Photos: Querkraft Architects
In the 1990s the transparent glass box was used as a way of extending the historical building of the Technical Museum of Vienna. It allowed views through the new building to the historical fabric and in this sense was felt to be as unobtrusive as possible, as well as an appropriate metaphor for what the museum is about.
But things change. The energy necessary to control the huge internal temperature swings of the glass structure are no longer environmentally acceptable. The space was also noisy, and did not provide the necessary emotional environment that curators now need for their museums.
Querkkraft Architects were asked to examine the issues and came up with this exciting intervention. Read more
Could you manage with just 39 square metres to live in?
Well if it was in a spectacular setting on the River Nagold and your essential needs were catered for in such elegant style as with Häfele Functionality Cube you might be tempted to downsize.
The pavilion was designed by Werner Aisslinger, for the Germany’s National Garden Festival in Baden-Wuerttemberg. The accommodation provides living, cooking, working and sleeping space. There is also external space as the cube sits on a floating pontoon. Read more
Photos: Christopher C. Hill
This year’s summer in London has been a joke! But then most summers in London are a joke. The British obsession with the weather is explored in a light- hearted way with the Weather It’s Raining or Not…! exhibition in Hoxton Square, in east London. There are two works: a series of umbrella like structures which swivel upwards to become satellite dishes designed by Harry Dobbs, and “Yesterdays weather”, an illuminated display designed by Troika. Read more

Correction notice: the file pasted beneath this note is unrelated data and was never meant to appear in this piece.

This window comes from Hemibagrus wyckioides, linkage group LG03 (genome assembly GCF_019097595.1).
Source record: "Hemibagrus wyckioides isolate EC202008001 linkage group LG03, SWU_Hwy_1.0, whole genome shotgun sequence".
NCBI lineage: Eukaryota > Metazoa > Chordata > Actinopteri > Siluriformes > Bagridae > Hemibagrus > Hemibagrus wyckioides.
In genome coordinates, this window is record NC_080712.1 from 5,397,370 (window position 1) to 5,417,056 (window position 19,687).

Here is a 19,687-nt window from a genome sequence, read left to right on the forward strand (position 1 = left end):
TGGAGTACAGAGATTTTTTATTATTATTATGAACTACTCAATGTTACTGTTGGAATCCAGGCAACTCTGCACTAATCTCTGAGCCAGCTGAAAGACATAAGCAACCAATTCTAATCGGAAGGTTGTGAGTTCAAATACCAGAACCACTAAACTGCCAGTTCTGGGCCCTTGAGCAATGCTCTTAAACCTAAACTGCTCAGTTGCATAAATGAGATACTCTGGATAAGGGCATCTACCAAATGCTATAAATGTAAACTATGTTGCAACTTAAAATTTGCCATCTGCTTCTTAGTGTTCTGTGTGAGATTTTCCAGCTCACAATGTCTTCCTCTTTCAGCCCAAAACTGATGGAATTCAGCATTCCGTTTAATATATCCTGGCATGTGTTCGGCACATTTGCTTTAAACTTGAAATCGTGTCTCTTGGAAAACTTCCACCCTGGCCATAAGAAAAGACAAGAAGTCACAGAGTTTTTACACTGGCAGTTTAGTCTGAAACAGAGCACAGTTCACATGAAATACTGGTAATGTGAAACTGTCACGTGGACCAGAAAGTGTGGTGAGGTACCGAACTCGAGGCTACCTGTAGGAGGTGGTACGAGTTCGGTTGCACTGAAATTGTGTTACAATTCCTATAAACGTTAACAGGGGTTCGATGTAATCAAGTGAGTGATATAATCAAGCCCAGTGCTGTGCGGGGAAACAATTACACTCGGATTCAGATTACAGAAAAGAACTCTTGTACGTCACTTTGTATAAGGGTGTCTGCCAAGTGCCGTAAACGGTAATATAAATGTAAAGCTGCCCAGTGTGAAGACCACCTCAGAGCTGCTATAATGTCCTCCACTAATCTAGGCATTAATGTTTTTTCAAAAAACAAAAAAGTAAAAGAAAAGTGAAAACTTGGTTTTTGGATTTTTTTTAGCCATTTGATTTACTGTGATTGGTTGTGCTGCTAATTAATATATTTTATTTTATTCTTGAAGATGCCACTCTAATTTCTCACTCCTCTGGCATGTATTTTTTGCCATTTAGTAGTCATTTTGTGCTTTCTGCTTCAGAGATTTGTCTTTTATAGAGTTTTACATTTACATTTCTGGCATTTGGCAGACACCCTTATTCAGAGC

Photos: Kengo Kuma and Associates
New Canaan, an area of Connecticut, became known in the 1950s for bespoke houses designed by people such as Philip Johnson and Marcel Breuer. The houses resonate with that Bauhaus, minimalist style imported into America around the time on a wave of immigrant talent from Europe. Reinterpreting that architectural spirit were people like Philip Johnson and his friend Joe Black Leigh. This house was designed and built by Black Leigh for his own residence in 1956.
Kengo Kuma Associates were tasked with repairing the old house and extending it, both physically and perhaps spiritually into the 21st century. Read more
Photos: Arte Charpentier Architects.
This is an unusual project about which to blog. When I first saw the yellow building, I thought it was the mausoleum of a tin-pot dictator. The architecture certainly suggests authoritarian arrogance. It transpires that it is the central market in Phnom Penn. The central, yellow authoritarian-looking building dates from 1937. Perhaps the palpable architectural arrogance has a colonial flavour?
The market has always functioned well although it developed a throng of ad hock stalls around it that cramped comfort, and reduced efficiency. Nonetheless it imparted a human scale to the building. Beyond a certain point of decrepitude, Arte Charpentier Architects were tasked with a brief to renovate the original market building, improve comfort and hygiene, maintain all the merchants on the site and integrate the building into its urban environment. Read more